A Connecticut appellate court recently delivered a resounding rebuke to a trial judge for “double-dipping” in a divorce case.
The court hearing the appeal in Oudheusden v. Oudheusden determined that the trial judge acted unfairly in dividing the couple’s assets and setting alimony, despite warnings from the lawyers for both sides regarding the risk of double-dipping.
According to the appellate decision, Mr. Oudheusden built two businesses during the couple’s decades-long marriage, and they represented his only sources of income. The trial judge awarded Mrs. Oudheusden $452,000, representing half the fair market value of the two businesses, as well as lifetime alimony of $18,000 per month.
In its decision, the appellate court stressed that the lump sum award and the stream of alimony payments were drawn from the same source.
“We agree with the defendant that, under the circumstances of this case, the court effectively deprived the defendant of his ability to pay the $18,000 monthly alimony award to the plaintiff by also distributing to the plaintiff 50 percent of the value of his businesses from which he derives his income,” the decision reads. “The general principle is that a court may not take an income producing asset into account in its property division and also award alimony based on that same income.”
Second bite of the apple
In divorce cases where the assets include a business, the value of the business and its profitability are key considerations in dividing the estate. In Oudheusden v. Oudheusden, the judge sided with the wife’s valuation expert in determining that the businesses were worth a total of $904,000, and that the husband’s annual gross income from them was $550,000.
Under the income approach to valuing a closely held business, the valuation is derived by calculating the present value of future benefits (often cash flow or some variant thereof) that the business is expected to generate. First, the business’s operating results are adjusted, or normalized, for nonrecurring or unrealistic items. In many small, closely held businesses, it is not unusual for the amount of compensation the business pays to its owner-operator to be motivated by tax considerations. In such a case, a business appraiser should normalize the owner’s compensation to reflect a fair market salary for the owner’s job duties. This formalizes the distinction between the reasonable compensation for the owner’s efforts and the business’s return on investment after deducting that compensation.
Next, a multiple of the normalized earnings is calculated based on the perceived risk to the company’s future performance and the expected growth rate of its earnings. The result of that calculation represents the present value of the future benefits to be generated by the business.
When a couple gets divorced, a judge who awards the nonowner spouse half the value of the family business has in essence given that spouse half of the future benefits to be generated by the business, discounted into today’s dollars. Awarding alimony based on a percentage of the same future benefits to be generated by the business would be taking a second bite from the apple, since that stream of benefits has already been divided.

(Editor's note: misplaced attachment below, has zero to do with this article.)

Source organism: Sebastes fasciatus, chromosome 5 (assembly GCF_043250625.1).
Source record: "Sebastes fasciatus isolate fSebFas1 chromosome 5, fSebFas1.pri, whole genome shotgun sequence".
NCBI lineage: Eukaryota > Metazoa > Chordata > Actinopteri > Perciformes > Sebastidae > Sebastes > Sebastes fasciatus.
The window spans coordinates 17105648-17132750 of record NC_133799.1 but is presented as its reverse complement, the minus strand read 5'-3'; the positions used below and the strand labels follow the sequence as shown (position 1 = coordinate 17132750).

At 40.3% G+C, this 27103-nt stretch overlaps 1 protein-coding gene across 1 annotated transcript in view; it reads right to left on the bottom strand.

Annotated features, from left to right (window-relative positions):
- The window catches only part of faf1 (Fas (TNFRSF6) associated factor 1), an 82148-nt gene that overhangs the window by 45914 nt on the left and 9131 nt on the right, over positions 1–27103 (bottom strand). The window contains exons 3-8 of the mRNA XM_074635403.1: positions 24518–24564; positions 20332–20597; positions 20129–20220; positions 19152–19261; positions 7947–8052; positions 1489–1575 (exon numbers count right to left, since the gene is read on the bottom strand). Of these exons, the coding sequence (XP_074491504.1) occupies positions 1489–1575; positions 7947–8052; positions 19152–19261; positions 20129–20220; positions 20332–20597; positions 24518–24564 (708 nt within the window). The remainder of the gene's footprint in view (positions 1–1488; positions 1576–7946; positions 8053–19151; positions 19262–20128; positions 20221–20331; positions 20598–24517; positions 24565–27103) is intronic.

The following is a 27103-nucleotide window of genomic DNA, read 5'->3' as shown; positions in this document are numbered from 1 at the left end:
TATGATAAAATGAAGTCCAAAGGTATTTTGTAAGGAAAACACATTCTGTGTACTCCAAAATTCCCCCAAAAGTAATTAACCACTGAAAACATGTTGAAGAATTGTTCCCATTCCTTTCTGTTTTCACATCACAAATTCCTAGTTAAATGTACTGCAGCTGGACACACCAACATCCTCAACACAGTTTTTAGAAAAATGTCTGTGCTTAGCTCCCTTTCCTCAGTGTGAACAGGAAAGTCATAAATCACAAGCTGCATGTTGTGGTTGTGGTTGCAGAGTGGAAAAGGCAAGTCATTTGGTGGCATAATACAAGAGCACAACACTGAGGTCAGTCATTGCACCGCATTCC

Mrs. Oudheusden’s attorney explained the concept nicely in his closing statement, when he warned the judge of the perils of double-counting a single stream of income:
“Whatever value the court attributes to the business, the court has to, and should back out a reasonable salary for the officer and owner of the company. Because if the court is going to set a support order based on his income, it would not be fair and equitable to also ask that he pay an equitable distribution based on that as well,” he said. “That would be double-dipping.”
After the trial court issued its decision, Mr. Oudheusden filed a post-judgment motion for clarification, asking if the judge considered $550,000 to be his income from his businesses, or his earning capacity if employed elsewhere. The judge responded that the figure was not a measurement of earning capacity, but rather of income from the two businesses.
The appeals court found that the trial judge “failed to take into account that the defendant’s annual gross income was included in the fair market value of his businesses.”
The appeals court also took issue with the trial court’s award of non-modifiable, lifetime alimony, because it barred Mr. Oudheusden from seeking a modification if he became ill or decided to retire, or if his businesses saw a reduction in their earning capacity. But that is a topic for another day.
The appeals court reversed the trial judge’s financial orders in their entirety and returned the case for a new trial on those issues.
The doctrine against double-dipping is largely settled law in many states, including New York, where a substantial body of case law has refined its application to various scenarios, such as the acquisition by one spouse of a professional license during the marriage. Notable cases include McSparrow v. McSparrow (Court of Appeals, 1995) and Grunfeld v. Grunfeld (Court of Appeals, 2000). That said, attorneys and valuation professionals who work in the matrimonial arena should be aware of the potential for a poorly executed valuation, or a misguided judge, to tilt the scales of justice.
Advent Valuation Advisors has a wealth of experience and a variety of research tools and resources at its disposal to help determine the value of a business and a reasonable salary for its owner-operator. For more information, contact Advent at email@example.com.
Read the appellate decision in Oudheusden v. Oudheusden here: jud.ct.gov/oudheusen-v-oudheusen.pdf